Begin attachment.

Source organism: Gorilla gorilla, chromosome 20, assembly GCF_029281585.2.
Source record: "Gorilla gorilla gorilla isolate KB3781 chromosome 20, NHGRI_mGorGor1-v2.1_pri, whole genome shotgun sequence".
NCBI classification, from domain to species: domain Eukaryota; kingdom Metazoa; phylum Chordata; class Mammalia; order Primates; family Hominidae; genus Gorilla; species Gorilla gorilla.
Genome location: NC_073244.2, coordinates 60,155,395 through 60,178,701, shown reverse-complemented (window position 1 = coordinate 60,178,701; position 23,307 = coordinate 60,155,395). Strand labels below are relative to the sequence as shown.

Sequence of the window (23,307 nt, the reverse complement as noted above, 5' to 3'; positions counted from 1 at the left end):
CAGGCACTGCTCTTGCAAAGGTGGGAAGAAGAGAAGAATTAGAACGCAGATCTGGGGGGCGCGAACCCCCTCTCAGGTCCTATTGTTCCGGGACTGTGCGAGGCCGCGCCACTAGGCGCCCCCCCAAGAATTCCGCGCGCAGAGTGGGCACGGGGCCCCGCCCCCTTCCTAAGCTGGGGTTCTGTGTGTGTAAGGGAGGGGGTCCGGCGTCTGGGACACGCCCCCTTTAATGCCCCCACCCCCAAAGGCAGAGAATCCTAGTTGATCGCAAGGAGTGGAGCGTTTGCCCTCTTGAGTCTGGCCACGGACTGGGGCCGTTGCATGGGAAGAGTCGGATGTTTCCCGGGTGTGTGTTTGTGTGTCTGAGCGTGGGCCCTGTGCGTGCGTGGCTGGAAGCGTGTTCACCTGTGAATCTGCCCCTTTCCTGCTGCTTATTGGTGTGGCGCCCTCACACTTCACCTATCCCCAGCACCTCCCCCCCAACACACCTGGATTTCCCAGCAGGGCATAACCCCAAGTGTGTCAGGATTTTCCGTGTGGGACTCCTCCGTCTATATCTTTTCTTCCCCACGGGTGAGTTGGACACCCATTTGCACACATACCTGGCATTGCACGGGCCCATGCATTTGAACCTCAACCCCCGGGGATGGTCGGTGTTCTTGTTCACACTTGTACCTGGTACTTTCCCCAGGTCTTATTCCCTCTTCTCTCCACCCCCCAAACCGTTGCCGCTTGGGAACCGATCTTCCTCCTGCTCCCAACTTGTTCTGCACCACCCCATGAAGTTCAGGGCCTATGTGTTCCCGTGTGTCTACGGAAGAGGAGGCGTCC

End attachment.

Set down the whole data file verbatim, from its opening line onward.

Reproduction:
Source organism: Gorilla gorilla, chromosome 20, assembly GCF_029281585.2.
Source record: "Gorilla gorilla gorilla isolate KB3781 chromosome 20, NHGRI_mGorGor1-v2.1_pri, whole genome shotgun sequence".
NCBI classification, from domain to species: domain Eukaryota; kingdom Metazoa; phylum Chordata; class Mammalia; order Primates; family Hominidae; genus Gorilla; species Gorilla gorilla.
Genome location: NC_073244.2, coordinates 60,155,395 through 60,178,701, shown reverse-complemented (window position 1 = coordinate 60,178,701; position 23,307 = coordinate 60,155,395). Strand labels below are relative to the sequence as shown.

Sequence of the window (23,307 nt, the reverse complement as noted above, 5' to 3'; positions counted from 1 at the left end):
CAGGCACTGCTCTTGCAAAGGTGGGAAGAAGAGAAGAATTAGAACGCAGATCTGGGGGGCGCGAACCCCCTCTCAGGTCCTATTGTTCCGGGACTGTGCGAGGCCGCGCCACTAGGCGCCCCCCCAAGAATTCCGCGCGCAGAGTGGGCACGGGGCCCCGCCCCCTTCCTAAGCTGGGGTTCTGTGTGTGTAAGGGAGGGGGTCCGGCGTCTGGGACACGCCCCCTTTAATGCCCCCACCCCCAAAGGCAGAGAATCCTAGTTGATCGCAAGGAGTGGAGCGTTTGCCCTCTTGAGTCTGGCCACGGACTGGGGCCGTTGCATGGGAAGAGTCGGATGTTTCCCGGGTGTGTGTTTGTGTGTCTGAGCGTGGGCCCTGTGCGTGCGTGGCTGGAAGCGTGTTCACCTGTGAATCTGCCCCTTTCCTGCTGCTTATTGGTGTGGCGCCCTCACACTTCACCTATCCCCAGCACCTCCCCCCCAACACACCTGGATTTCCCAGCAGGGCATAACCCCAAGTGTGTCAGGATTTTCCGTGTGGGACTCCTCCGTCTATATCTTTTCTTCCCCACGGGTGAGTTGGACACCCATTTGCACACATACCTGGCATTGCACGGGCCCATGCATTTGAACCTCAACCCCCGGGGATGGTCGGTGTTCTTGTTCACACTTGTACCTGGTACTTTCCCCAGGTCTTATTCCCTCTTCTCTCCACCCCCCAAACCGTTGCCGCTTGGGAACCGATCTTCCTCCTGCTCCCAACTTGTTCTGCACCACCCCATGAAGTTCAGGGCCTATGTGTTCCCGTGTGTCTACGGAAGAGGAGGCGTCC